Matthew 16:18 And I say also unto you, That you are Peter [petros], and upon this rock [petra] I will build my church; and the gates of hell shall not prevail against it.
Mark 15:46 And he bought fine linen, and took him down, and wrapped him in the linen, and laid him in a tomb which was hewn out of a rock [petra], and rolled a stone [lithos] against the entrance of the tomb. --- Here the rock does not refer to Jesus, but does show that the word petra refers to a very large rock.
Luke 6:48-49 He is like a man which built a house, and dug deep, and laid the foundation on a rock [petra]: and when the flood arose, the stream beat vehemently upon that house, and could not shake it: for it was founded upon a rock [petra]. But he that hears, and does not do, is like a man that built a house upon the earth without a foundation ; against which the stream did beat vehemently, and immediately it fell; and the ruin of that house was great.
Luke 8:6 And some fell upon a rock [petra]; and as soon as it sprang up, it withered away, because it lacked moisture.
Luke 8:13 They on the rock [petra] are these, which, when they hear, receive the word with joy; but have no root, who for a while believe, and in time of temptation, fall away.
---- From the parable of the sower.
Romans 9:33 As it is written, Behold, I lay in Sion a stumbling stone and rock [petra] of offence: and whosoever believes on Him shall not be ashamed. - petra is directly referring to Christ Himself, not Peter.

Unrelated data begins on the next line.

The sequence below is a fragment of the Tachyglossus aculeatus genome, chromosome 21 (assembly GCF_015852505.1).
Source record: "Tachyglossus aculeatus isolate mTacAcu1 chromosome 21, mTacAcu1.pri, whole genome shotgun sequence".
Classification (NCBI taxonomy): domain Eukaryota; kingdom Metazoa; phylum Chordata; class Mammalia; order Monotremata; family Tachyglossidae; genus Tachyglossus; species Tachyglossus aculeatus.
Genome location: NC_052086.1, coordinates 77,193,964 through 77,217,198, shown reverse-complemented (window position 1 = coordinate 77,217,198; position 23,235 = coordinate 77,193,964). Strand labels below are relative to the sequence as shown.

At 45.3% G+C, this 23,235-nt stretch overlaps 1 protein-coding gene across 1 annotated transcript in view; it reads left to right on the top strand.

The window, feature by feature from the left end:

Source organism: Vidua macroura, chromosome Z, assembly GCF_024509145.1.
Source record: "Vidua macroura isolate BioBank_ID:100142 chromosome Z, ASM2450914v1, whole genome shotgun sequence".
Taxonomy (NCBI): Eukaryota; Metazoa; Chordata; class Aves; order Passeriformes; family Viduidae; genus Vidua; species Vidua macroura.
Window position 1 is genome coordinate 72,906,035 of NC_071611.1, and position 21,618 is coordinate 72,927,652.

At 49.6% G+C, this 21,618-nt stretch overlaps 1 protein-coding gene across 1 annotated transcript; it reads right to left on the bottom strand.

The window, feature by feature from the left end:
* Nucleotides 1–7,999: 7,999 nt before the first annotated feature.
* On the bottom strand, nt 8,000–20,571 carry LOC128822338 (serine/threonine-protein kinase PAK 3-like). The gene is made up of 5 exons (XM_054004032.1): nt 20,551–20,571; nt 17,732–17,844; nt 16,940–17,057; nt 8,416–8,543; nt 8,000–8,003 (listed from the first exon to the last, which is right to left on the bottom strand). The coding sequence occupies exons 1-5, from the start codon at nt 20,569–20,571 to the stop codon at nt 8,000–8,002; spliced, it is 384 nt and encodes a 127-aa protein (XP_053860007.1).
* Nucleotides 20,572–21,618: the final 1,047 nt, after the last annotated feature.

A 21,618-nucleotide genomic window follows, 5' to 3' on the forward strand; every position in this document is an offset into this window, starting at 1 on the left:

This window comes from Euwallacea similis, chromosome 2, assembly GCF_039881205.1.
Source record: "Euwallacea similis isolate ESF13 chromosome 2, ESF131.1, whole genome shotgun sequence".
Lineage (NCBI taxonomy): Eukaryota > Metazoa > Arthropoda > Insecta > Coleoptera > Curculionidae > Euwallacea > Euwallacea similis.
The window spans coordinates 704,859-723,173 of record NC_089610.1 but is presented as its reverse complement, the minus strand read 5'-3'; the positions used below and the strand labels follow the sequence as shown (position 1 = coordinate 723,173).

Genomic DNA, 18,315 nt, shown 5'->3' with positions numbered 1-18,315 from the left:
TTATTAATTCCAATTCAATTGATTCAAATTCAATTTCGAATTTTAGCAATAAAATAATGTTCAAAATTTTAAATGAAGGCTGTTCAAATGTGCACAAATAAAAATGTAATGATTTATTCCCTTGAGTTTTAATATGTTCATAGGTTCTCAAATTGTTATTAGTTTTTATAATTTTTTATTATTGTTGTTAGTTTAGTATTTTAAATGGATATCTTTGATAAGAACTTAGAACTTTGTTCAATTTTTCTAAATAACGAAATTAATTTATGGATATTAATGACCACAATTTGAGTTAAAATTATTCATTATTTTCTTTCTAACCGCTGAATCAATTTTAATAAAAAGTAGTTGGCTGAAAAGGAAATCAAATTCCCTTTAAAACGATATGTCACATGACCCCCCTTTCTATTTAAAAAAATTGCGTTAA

Corinthians I 10:4 And all drank the same spiritual drink: for they drank of that spiritual Rock [petra] that followed them: and that Rock [petra] was Christ.The Rock is clearly stated as being Christ. It cannot be Peter.
Peter I 2:6-8 Therefore also it is contained in the scripture, Behold, I lay in Sion a chief corner stone, elect, precious: and he that believes on him shall not be confounded. Unto you therefore which believe he is precious: but unto them which are disobedient, the stone which the builders rejected, the same has become the head of the corner, And a stone of stumbling, and a rock [petra] of offence, even to them which stumble at the word, being disobedient: where unto also they were appointed. --- the Stone that the builders rejected is the Rock [petra] of offence… Christ. Peter certainly isn't calling himself a rock here.